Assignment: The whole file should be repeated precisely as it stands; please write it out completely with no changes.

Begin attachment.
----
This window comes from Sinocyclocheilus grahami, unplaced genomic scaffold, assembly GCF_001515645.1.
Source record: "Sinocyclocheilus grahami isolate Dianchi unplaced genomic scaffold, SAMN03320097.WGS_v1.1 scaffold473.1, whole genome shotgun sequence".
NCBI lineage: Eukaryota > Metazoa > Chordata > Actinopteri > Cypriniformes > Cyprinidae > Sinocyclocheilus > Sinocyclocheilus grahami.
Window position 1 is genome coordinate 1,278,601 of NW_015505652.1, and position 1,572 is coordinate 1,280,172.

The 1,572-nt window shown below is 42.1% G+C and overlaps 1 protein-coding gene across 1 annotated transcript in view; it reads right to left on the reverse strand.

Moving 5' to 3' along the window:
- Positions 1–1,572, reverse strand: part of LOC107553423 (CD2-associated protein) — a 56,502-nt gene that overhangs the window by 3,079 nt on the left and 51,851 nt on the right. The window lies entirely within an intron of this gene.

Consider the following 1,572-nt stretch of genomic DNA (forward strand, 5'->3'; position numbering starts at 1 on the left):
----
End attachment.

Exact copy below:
This window comes from Sinocyclocheilus grahami, unplaced genomic scaffold, assembly GCF_001515645.1.
Source record: "Sinocyclocheilus grahami isolate Dianchi unplaced genomic scaffold, SAMN03320097.WGS_v1.1 scaffold473.1, whole genome shotgun sequence".
NCBI lineage: Eukaryota > Metazoa > Chordata > Actinopteri > Cypriniformes > Cyprinidae > Sinocyclocheilus > Sinocyclocheilus grahami.
Window position 1 is genome coordinate 1,278,601 of NW_015505652.1, and position 1,572 is coordinate 1,280,172.

The 1,572-nt window shown below is 42.1% G+C and overlaps 1 protein-coding gene across 1 annotated transcript in view; it reads right to left on the reverse strand.

Moving 5' to 3' along the window:
- Positions 1–1,572, reverse strand: part of LOC107553423 (CD2-associated protein) — a 56,502-nt gene that overhangs the window by 3,079 nt on the left and 51,851 nt on the right. The window lies entirely within an intron of this gene.

Consider the following 1,572-nt stretch of genomic DNA (forward strand, 5'->3'; position numbering starts at 1 on the left):